Poor waste disposal behind Delhi’s air pollution

Poor waste disposal behind Delhi’s air pollution
A workforce of almost 46,000 rag pickers goes through the waste generated by Delhiiites to segregate the reusable from the rest.Yet, according to a report published by the Central Pollution Control Board (CPCB) in 2013, out of the total waste collected, only 12.45 per cent of the waste is scientifically processed and rest is disposed in open dumps.

Every day 9,400 tonnes of garbage is being produced and is not being managed appropriately. This poses serious threats to the Delhi’s air quality as dust and other particulates from the dumps are spread across the city by the wind.

Threats from garbage
The waste produced is called municipal solid waste and is managed by local government bodies and some non-profit organisations. Annually, about 3.8 million tons of municipal solid waste is generated in Delhi. This ranges from dust gathered while sweeping streets to debris generated in construction sites. This waste occupies one-third of the total space available in landfill sites across the city.

“I have been doing this for last seven years and I have come across a lot of filth and dirt which people generate daily. This dirt not only includes newspapers but liquor bottles and plastic,” said Ram Yadav, a rag picker stationed in Dwarka. “This business is not organised; I do not know where this garbage goes and how it is treated. I earn my living by collecting the items that can be sold in the market, the rest is probably sent to local dumpsites,” Yadav said.

These rag pickers separate the different articles in the garbage and make separate piles.Wet waste is sent to compost plants and the rest is dumped at the landfill.

Delhi’s garbage mountains
The Ghazipur Landfill is one of the biggest landfills in India; from afar it looks like a mountain. Over the years the garbage has piled up to create this mountain. It omits a stench that is unbearable, yet many people live beside it. On September 2, 2017 a large chunk of garbage of fell on the road beside the landfill, killing two people and injuring many. Government took severe steps after this, banning the dumping of garbage in Ghazipur. However, people took little notice as tons of garbage is still being dumped at Ghazipur.

Municipal solid waste is managed by three municipal bodies in the national capital. These are:

  • Municipal Corporation of Delhi (MCD)
  • New Delhi Municipal Council (NDMC)
  • Delhi Cantonment Board (DCB)
In Delhi, the waste generated from houses reaches the dumpsters and is then taken to landfills to be segregated. “We have provided local carry vans and all the equipment needed to ensure 100% waste segregation, this has helped since people have become more aware of Swachh Bharat Abhiyan and have taken steps in that direction.” says Yogender Mann, Public Relations Director, North and East MCD.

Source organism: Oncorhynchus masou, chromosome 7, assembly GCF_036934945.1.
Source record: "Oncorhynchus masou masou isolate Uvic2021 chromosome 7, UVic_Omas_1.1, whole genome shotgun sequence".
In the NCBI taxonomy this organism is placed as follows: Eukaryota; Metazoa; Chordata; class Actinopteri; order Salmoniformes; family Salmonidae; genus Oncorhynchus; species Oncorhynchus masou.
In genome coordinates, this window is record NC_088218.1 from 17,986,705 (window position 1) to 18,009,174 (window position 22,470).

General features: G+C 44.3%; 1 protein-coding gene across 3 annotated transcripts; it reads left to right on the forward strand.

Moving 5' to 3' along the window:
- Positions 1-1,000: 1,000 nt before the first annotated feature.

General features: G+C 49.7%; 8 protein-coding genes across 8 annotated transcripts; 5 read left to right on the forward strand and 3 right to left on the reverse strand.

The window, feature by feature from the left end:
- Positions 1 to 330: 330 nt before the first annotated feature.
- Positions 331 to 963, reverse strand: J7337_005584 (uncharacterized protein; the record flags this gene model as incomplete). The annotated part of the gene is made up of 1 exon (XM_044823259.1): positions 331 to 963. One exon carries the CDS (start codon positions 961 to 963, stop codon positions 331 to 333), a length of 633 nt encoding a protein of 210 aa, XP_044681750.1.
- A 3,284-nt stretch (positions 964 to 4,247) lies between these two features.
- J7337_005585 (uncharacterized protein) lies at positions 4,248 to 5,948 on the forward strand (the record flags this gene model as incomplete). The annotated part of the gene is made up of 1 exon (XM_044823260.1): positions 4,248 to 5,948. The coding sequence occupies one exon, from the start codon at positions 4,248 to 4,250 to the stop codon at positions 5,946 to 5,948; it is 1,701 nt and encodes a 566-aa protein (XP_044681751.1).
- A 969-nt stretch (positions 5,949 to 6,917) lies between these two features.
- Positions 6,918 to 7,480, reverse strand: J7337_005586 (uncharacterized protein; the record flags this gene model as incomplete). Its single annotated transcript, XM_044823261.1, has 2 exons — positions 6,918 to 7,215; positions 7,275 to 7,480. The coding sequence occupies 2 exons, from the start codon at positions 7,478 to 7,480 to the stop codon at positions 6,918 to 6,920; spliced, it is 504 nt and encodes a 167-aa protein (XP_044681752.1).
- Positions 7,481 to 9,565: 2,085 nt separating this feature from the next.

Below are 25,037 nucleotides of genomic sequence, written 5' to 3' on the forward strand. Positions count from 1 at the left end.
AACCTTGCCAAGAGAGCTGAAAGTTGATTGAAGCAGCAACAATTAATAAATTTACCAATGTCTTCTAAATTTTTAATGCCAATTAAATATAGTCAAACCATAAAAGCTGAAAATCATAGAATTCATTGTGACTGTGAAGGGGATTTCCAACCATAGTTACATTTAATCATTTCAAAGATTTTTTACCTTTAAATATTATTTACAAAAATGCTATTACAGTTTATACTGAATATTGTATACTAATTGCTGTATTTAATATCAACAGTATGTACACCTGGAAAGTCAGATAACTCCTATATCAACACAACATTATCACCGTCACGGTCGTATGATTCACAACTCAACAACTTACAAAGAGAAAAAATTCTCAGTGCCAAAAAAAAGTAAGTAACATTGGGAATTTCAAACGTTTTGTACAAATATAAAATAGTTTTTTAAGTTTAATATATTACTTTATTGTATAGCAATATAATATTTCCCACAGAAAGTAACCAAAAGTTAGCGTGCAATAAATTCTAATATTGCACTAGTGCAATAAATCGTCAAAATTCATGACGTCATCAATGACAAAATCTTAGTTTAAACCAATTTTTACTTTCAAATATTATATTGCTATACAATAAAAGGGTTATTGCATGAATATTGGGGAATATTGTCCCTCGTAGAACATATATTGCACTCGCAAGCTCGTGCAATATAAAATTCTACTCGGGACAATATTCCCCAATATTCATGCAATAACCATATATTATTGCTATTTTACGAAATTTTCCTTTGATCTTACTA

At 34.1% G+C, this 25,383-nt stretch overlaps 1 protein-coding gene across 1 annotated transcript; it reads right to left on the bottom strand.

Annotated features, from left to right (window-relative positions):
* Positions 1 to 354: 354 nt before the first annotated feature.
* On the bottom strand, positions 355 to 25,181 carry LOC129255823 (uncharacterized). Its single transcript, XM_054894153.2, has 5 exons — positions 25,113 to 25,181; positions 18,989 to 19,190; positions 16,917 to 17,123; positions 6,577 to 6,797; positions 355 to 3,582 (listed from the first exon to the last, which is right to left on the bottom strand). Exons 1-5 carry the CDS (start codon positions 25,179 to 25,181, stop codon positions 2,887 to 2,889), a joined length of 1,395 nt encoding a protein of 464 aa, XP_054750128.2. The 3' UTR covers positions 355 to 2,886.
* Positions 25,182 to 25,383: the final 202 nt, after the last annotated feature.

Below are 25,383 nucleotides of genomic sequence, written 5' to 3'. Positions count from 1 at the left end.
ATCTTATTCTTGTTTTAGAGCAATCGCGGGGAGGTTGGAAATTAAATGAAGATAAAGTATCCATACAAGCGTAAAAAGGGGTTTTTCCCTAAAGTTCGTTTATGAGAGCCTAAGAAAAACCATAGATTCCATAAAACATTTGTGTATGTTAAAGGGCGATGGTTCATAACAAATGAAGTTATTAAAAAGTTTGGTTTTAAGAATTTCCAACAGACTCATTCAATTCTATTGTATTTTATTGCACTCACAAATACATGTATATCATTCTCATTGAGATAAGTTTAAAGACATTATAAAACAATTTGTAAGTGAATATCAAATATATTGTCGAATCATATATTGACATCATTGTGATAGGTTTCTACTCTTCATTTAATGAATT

Not only Delhi but no other city in India can claim that it has segregated 100% of the total waste generated as only 70% of this waste is actually segregated. The remaining 30% gets mixed up and lost in the urban environment.
S.M Akhtar
Prof. S.M Akhtar, Dept of Environment Studies, Jama Millia Islamia University.
Photogarph by – Harshit Mansukhani

How is it related to air pollution?
“I believe that the major source of pollution is dust particles from construction sites and landfills. All this catalyzes the depletion of watersheds and the green mass of the city.” said S.M Akhtar, a professor of environmental studies at Jamia Millia Islamia University who has claimed that the studies conducted on Delhi’s air pollution are faulty as these were conducted using wrong parameters.

Micro-forests: The solution?
Akhtar said that while other big cities such as Mumbai are linear in construction, Delhi is non- linear. The nonlinear construction of Delhi allows the wind to blow in every direction inside the city, causing the dust particles from landfills to be spread everywhere. Akhtar has suggested the creation of micro-forests perpendicular to major wind directions in the city and making winter a no-construction season will help reduce its air circulation problems.

Akhtar also attributed Delhi’s air pollution problem to the increasing use of private transport in the city. Akhtar said, “The linear form also allows a spinal public route for transportation that is difficult in a circular city like Delhi as it has multiple and longer routes that makes it a compulsion for many to increasingly use private transport, leading to more air pollution.”

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